Extortion scams capitalize on compromised credentials, sensitive data, and technical vulnerabilities on Internet-facing applications to pressure victims to pay up.
Cybercriminals seeking sensitive data on high net-worth individuals will pay aspiring extortionists an average of $360,000 per year to target executives, lawyers, doctors, and other prominent figures, researchers discovered.
The Digital Shadows Photon Research Team today published "A Tale of Epic Extortions," a deep dive into the ways cybercriminals prey on individuals' online exposure. Extortionists take advantage of compromised credentials, sensitive data (documents, intellectual property), and technical vulnerabilities on Internet-facing applications to convince their victims to pay up.
"The extortion landscape is broader and more diverse than any of us thought before we started," says Rafael Amado, senior strategy and research analyst with Digital Shadows.
Oftentimes, he continues, the technical news that resonates with the infosec community is considered esoteric to everyone else. "Extortion has the human element," says Amado. "Attacks on organizations have real-world impact for everyday humans on the street."
It wasn't long ago when online extortion meant blackmailers composing threatening emails to threaten victims with exposure of their personal data. Some warned their targets of a potential cyberattack – for example, a denial-of-service attempt – if demands were ignored. Ransomware emerged in the 2010s, bringing a viable means of coercion and culminating in WannaCry (2017).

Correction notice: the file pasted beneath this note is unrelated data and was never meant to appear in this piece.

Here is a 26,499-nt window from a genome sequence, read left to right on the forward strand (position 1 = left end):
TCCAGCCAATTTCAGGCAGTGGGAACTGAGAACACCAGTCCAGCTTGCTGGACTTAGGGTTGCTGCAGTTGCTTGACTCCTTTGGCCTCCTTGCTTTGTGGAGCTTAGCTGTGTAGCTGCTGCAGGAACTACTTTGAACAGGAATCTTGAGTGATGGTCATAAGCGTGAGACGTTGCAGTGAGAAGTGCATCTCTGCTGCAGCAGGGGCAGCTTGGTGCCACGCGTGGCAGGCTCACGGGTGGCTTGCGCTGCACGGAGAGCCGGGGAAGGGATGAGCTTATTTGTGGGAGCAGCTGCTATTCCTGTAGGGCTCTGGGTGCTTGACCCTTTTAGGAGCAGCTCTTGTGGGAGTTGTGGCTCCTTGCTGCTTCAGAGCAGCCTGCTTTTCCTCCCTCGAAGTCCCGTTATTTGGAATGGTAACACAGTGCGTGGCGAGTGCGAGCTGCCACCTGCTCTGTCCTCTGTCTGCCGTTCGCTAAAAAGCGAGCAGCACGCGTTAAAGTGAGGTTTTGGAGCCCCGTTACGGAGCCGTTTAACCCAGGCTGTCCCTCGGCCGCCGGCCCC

Sextortion, SamSam, and Scaled Funding
Today's extortionists are getting creative and finding new ways to earn cash. They're after details of victims' personal lives and/or sensitive corporate data. Sextortion scams, in which criminals claim to have evidence of targets watching sexually explicit content, have skyrocketed.
Between July 2018 and Feb. 2019, Digital Shadows collected and analyzed 792,000 sextortion attempts targeting 89,000 recipients. Criminals amassed $332,000 USD in payments; analysis of Bitcoin wallets linked to attacks shows they could earn $540 per victim, on average. Full story at DarkReading